The BBC Governors have today unveiled the first detailed thinking for two of the major new instruments that will underpin radical changes in the way the BBC is governed.
The new Service Licence framework and Public Value Test were first proposed in the BBC's Charter Review submission, Building Public Value, and have since been recognised in the Government's Green Paper as part of its policy to replace the Board of Governors with the BBC Trust.
In his foreword to the consultation document BBC Chairman Michael Grade makes clear that it is not for the Board of Governors to determine how the new BBC Trust will operate.
However, in order to enable the Trust to establish itself as early as possible as a new and effective governing body, the Governors are seeking views on their proposals from licence-fee payers, commercial broadcasters, media groups, regulators and any organisation with relevant interests.
The evidence gathered will be presented to the Trust to assist its members in determining and implementing its working methods early in the new Charter period.
The Governors intend that the Public Value Test and the Service Licences will help ensure a more transparent BBC and hence a more accountable BBC.
The Public Value Test will provide a consistent and evidence-based framework to inform decisions required of the governing body regarding significant service-related investment proposals from BBC management.
The Service Licences will provide clarity to BBC management on what is required from each of the BBC's services, and how their performance will be measured.
They will also provide transparency for licence fee payers and the commercial sector on the remit of BBC services, and on their delivery.
Michael Grade said: "Both the Public Value Test and Service Licences will make the BBC more transparent.
"This is much needed and, if achieved, will be of benefit to licence-fee payers, to the commercial organisations that operate within the same markets, and to the BBC itself.
"In future the judgements made by the Trust on behalf of licence-fee payers will be informed by evidence which will be published.
"This new system won't eliminate debate about the BBC's performance and its activities, but it will allow for public scrutiny of how and why decisions were reached.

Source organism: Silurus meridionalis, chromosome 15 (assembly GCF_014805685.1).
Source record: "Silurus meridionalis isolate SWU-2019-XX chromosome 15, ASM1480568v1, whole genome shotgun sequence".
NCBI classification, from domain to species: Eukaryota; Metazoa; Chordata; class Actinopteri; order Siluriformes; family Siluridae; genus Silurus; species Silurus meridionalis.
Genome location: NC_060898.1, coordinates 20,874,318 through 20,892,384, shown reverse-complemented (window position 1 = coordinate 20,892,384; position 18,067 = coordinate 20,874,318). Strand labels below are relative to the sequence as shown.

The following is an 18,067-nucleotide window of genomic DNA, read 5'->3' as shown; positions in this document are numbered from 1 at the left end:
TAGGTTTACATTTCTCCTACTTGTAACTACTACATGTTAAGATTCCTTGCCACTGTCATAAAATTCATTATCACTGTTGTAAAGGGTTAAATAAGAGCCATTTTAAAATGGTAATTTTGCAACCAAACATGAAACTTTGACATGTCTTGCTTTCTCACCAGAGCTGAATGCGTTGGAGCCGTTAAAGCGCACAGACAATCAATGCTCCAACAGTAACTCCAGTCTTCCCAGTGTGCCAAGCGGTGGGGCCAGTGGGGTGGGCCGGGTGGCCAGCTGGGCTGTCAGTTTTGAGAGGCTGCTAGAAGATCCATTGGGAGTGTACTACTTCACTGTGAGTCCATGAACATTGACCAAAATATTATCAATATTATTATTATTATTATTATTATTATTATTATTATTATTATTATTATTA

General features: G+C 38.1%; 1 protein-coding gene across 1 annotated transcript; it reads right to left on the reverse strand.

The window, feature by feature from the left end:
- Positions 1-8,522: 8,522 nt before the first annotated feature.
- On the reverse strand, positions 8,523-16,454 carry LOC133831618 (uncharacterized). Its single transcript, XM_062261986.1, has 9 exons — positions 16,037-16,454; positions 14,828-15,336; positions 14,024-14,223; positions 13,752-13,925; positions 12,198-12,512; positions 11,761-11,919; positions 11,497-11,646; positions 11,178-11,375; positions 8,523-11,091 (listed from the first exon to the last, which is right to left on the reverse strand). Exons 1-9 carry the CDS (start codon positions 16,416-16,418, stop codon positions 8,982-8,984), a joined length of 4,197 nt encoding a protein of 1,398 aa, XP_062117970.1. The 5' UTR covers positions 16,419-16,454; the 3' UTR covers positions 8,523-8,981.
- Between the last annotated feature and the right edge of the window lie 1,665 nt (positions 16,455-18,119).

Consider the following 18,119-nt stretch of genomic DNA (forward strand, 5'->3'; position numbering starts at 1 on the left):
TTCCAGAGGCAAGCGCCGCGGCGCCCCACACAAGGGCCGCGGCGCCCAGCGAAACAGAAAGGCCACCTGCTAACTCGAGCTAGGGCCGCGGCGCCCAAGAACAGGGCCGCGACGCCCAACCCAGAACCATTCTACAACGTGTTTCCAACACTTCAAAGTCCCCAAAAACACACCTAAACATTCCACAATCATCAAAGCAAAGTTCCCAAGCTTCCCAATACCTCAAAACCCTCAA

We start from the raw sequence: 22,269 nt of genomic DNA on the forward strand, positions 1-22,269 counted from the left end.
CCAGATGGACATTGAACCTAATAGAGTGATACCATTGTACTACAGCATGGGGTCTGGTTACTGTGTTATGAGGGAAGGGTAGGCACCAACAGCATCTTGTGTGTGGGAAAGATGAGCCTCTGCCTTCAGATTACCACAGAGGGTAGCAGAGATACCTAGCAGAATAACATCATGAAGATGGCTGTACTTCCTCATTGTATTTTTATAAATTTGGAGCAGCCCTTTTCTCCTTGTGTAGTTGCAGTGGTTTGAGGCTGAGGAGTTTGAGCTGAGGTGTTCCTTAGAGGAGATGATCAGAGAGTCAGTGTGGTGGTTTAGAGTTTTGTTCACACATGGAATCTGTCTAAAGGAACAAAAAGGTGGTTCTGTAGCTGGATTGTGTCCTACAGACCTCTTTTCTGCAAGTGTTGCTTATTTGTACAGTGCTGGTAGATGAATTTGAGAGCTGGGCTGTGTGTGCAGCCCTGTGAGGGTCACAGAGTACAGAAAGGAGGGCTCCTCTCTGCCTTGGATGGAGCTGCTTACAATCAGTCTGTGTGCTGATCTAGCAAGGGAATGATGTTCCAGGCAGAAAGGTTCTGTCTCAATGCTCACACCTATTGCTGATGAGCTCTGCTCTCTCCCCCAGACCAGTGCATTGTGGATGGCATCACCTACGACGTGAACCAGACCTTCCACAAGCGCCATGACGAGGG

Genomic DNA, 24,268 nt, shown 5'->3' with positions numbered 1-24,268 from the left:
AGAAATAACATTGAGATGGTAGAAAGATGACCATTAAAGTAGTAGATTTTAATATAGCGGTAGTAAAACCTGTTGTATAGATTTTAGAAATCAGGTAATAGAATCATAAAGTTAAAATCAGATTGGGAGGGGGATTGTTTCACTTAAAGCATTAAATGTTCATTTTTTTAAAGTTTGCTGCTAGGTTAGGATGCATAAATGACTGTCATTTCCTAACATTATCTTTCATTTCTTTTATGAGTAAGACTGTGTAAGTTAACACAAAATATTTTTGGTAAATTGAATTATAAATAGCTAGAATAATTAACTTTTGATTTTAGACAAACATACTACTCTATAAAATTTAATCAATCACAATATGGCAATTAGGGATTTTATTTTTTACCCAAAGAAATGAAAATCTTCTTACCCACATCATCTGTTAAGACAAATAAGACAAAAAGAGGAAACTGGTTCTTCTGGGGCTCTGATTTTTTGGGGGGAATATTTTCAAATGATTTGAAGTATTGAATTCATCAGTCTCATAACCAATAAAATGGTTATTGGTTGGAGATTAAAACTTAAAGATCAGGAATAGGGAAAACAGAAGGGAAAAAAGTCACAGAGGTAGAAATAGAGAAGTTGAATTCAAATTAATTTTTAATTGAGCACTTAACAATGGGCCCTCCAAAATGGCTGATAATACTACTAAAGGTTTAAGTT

"The test for the new Trust under my chairmanship will be the establishment of a reformed governance structure that is more robust, effective, transparent and consistent in its approach without stifling creativity.
"That is a challenge I intend to meet."
Public Value Test
The Governors propose that all major service-related investment proposals will be subject to a Public Value Test to assess the net public value created once measured against market impact.
There are two parts to the Public Value Test:
The Public Value Assessment (PVA) which measures the public value which would be created by a service
The Market Impact Assessment (MIA) which measures the likely impact on existing or potential value created in the wider market as a result of the change.
The PVT is a structured, evidence-based, decision-making tool which aids, but does not replace, judgement on the part of the governing body.
The consultation document describes the process for both parts of the test and the circumstances in which it is proposed that the tests and/or its component parts should be used.
The key points of the analysis carried out by Spectrum Strategy Consultants to assess the robustness of the test is also available on the Governors' website.
The Government's Green Paper endorsed the Governors' proposal that BBC services should be subject to an operating licence.
In the consultation document the Governors suggest a draft template outlining the information each licence might include, together with proposals for the processes the Trust could follow in reviewing performance against the licences, requests from management to change the terms of a licence, consequences for poor performance and so on.